Kissed by Literature: When did you decide you wanted to be an author?
Dee Yoder: I used to write “books” when I was in elementary school—drew funny little illustrations to go with them. I remember telling my mom when I was about 13 that I wanted to be a writer. But her hopes for me to be a nurse, with a good living, prompted her to reply “Well, that’s a good idea, too, but don’t forget that you can also be a nurse.” Somehow, that convinced me to be a nurse, though I changed my mind in college and earned a degree in Bio Science, instead. So writing didn’t come into play again until I hit my 50th birthday—I called it my “jubilee” year. Time to do some things I had put off doing! That’s when I rediscovered my love for writing. I searched for “Christian writing contests” online and found FaithWriters. What a wonderful way for me to jump back into the writing world. God certainly had my back on that one.
KBL: What steps did you follow before your story was accepted?
DY: I have to be honest and tell you that God, again, had my back on that one, too. I had a writing friend who discovered I had written a novel based on the experiences of the former Amish we both knew. It was a mess of a manuscript because I had written it over two years’ time in the NaNoWriMo (National Novel Writing Month) contests. She had an agent. She queried him for me, and lo and behold, he was interested. I have an editor friend who mentored me through FaithWriters. She helped me spiff up the manuscript, I constructed a book proposal, and then sent the manuscript to Terry Burns. He assigned me to one of his editors, we worked together on the manuscript, and I then resubmitted it to Terry. He signed me to the Hartline Literary Agency. He began to “shop” my manuscript to publishers and that’s how Kregel Publications came to offer me a three book contract. It was an amazing, and totally unexpected, journey.
KBL: Do you have any advice about query letter writing?
DY: As you have learned from my previous reply, it always helps to have someone who is already with an agent to advance your name for you! But since I didn’t have to go the query letter route, I can’t offer much advice, except this: Be succinct. Be clear. Pray. I do know my agent has said he has hundreds of queries and proposals to read through every week, but he tries hard to give each writer a fair read. I think that’s amazing. Oh, and one more little piece of advice: Put your name out there in the cyber world. Blog, be on social networks, and be an online “presence” because folks in the writing industry WILL Google your name once they receive your letter and show interest. That really does help in this day of Internet working and living.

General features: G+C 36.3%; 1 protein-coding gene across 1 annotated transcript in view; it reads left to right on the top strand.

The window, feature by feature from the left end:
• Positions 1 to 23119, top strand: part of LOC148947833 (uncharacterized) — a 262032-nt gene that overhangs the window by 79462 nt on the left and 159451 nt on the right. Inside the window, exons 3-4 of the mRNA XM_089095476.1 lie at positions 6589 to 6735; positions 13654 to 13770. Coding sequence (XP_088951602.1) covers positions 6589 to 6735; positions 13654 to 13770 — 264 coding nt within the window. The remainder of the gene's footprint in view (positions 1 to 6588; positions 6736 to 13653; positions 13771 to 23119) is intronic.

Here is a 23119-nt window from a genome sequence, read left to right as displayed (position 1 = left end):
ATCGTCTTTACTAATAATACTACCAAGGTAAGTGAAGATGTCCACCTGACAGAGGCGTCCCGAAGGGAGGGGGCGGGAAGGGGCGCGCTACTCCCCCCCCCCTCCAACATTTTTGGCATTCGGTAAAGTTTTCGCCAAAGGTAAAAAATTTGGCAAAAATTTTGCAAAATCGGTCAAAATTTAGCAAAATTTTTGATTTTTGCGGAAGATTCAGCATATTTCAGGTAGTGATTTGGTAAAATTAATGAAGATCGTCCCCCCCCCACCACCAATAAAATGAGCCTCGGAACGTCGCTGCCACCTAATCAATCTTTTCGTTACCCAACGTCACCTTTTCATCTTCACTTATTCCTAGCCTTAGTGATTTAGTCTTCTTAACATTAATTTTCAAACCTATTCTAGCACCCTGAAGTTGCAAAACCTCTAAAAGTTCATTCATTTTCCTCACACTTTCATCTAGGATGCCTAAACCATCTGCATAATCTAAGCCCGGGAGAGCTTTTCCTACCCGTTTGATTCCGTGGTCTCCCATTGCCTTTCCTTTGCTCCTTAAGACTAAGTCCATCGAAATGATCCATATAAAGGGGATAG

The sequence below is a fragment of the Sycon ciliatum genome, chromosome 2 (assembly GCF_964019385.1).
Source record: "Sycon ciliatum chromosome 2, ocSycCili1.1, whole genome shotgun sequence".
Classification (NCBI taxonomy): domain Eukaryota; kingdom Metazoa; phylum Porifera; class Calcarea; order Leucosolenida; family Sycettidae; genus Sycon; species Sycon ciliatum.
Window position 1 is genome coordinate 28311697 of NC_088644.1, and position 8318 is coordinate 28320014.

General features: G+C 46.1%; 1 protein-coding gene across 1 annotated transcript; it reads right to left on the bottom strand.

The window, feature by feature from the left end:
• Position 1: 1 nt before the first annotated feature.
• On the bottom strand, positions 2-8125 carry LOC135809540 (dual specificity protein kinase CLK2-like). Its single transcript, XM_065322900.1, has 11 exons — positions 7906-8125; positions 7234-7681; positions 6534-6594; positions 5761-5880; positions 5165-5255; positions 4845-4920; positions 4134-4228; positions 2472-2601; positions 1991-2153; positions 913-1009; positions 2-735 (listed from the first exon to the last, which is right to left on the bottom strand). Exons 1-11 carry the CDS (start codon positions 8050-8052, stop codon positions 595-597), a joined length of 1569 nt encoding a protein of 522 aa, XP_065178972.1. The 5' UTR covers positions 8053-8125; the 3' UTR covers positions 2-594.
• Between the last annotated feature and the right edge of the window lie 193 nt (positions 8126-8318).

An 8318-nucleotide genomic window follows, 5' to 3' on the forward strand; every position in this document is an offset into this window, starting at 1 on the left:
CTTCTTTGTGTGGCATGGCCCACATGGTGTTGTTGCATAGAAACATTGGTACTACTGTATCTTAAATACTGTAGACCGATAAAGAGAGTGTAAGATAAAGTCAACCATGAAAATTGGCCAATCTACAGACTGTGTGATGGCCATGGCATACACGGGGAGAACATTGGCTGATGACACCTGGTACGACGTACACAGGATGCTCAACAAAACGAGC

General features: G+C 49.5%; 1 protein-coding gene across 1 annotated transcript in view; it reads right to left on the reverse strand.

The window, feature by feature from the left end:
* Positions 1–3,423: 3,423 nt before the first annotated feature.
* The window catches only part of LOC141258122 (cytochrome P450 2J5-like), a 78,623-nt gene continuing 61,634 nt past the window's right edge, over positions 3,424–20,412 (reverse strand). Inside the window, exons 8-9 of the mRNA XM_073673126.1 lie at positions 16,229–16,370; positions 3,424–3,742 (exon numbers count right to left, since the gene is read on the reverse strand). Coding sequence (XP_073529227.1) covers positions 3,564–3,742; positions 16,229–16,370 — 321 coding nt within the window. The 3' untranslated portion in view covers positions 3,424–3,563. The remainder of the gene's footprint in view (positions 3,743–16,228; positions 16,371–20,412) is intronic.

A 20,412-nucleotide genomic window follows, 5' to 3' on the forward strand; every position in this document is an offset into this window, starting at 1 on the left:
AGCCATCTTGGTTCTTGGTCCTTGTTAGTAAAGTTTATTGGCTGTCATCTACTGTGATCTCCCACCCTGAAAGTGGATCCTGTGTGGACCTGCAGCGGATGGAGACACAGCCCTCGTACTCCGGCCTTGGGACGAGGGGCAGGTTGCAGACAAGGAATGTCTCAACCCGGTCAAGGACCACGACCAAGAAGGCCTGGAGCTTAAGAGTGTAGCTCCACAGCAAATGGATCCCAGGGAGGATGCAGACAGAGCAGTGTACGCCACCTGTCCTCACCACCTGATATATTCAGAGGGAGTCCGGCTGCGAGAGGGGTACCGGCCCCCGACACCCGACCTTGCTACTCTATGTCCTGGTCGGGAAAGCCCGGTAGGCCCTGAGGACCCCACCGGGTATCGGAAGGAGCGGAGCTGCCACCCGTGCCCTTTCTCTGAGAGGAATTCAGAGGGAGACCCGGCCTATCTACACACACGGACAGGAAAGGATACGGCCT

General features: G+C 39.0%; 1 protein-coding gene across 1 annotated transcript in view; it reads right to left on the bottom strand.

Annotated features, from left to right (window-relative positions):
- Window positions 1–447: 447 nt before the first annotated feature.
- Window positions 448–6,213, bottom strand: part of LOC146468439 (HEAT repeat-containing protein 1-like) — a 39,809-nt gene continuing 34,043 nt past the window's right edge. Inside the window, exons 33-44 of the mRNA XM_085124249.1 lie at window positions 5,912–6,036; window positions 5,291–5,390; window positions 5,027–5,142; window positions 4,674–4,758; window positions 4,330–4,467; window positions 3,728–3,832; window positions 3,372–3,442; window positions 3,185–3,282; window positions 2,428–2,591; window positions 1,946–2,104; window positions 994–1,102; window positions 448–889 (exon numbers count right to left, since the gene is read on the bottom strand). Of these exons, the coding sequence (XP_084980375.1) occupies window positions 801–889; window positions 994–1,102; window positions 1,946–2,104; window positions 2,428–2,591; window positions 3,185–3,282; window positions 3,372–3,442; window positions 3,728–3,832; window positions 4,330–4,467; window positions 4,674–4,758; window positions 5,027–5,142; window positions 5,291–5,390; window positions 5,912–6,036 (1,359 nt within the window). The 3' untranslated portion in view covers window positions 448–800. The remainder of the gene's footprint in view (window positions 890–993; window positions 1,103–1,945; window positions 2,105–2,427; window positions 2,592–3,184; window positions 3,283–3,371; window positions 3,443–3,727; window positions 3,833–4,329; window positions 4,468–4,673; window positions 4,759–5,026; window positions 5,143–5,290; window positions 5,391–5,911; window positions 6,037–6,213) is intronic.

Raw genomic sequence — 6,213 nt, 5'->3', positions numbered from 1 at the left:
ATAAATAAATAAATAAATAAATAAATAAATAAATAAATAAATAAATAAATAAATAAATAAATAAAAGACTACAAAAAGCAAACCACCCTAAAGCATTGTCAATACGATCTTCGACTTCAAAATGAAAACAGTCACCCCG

KBL: Do you worry about what the Amish will think of your book?
DY: Yes, I do. Because I do not mean to offend anyone, I am concerned that the honesty presented in my story could upset some Amish communities. But I also know the Lord was with me when I wrote this book, and the former Amish who have read it have given me the thumbs up that the story really does present their voices and experiences. That gives me great comfort. I also pray for the readers, especially Amish, if they read the book. My desire is that the story will bring some readers to reflection concerning their own relationships with Jesus.
KBL: What is your favorite moment from a book signing?
DY: I’ve only had one book singing, so far, at The Amish Awareness Conference that Mission to Amish People presented. Since I also volunteer for MAP, it was a hectic two days. I hosted a book table and was also helping to cook food for the lunch and authentic Amish dinner we served. But it was a wonderful way to be introduced to the book signing world. I loved meeting my new readers and hearing how excited they were to read the book. I think one of the best moments was when a librarian told me there were several holds on The Miting at a big city public library, and the book wasn’t even there yet. It was astonishing to me! As authors, we often don’t know the reach of the books we write and it is always a delight to discover where the books land.
KBL: How hard was it to write your author bio?
DY: Oh, I’m laughing--it was hard! I think many writers experience the dreaded bio-syndrome and I was no exception. I have more than one bio saved on my laptop, that’s for sure. I’m still not totally satisfied, but I know things can be changed, and probably will be, in the future. It’s difficult to write about yourself in third person.
KBL: What has been your most rewarding moment as a published author?
DY: The most rewarding moments are when I read reviews and private emails from readers who have enjoyed The Miting. If you ask my husband, he will tell you that I shake my head in wonder that the story God helped me tell of my former Amish friends’ experiences has moved others, too. I love my former Amish friends. I admire their fortitude and determination to go forward in life, sometimes against all odds. I can’t tell you how many times I’m moved to tears over their struggles and their triumphs. I love celebrating their lives. I love how God has weaved their lives into mine. Though it’s sometimes difficult, these journeys, I’m blessed to know these wonderful people. Isn’t it amazing the adventures God leads us to when we simply hang onto His coattails and fly with Him?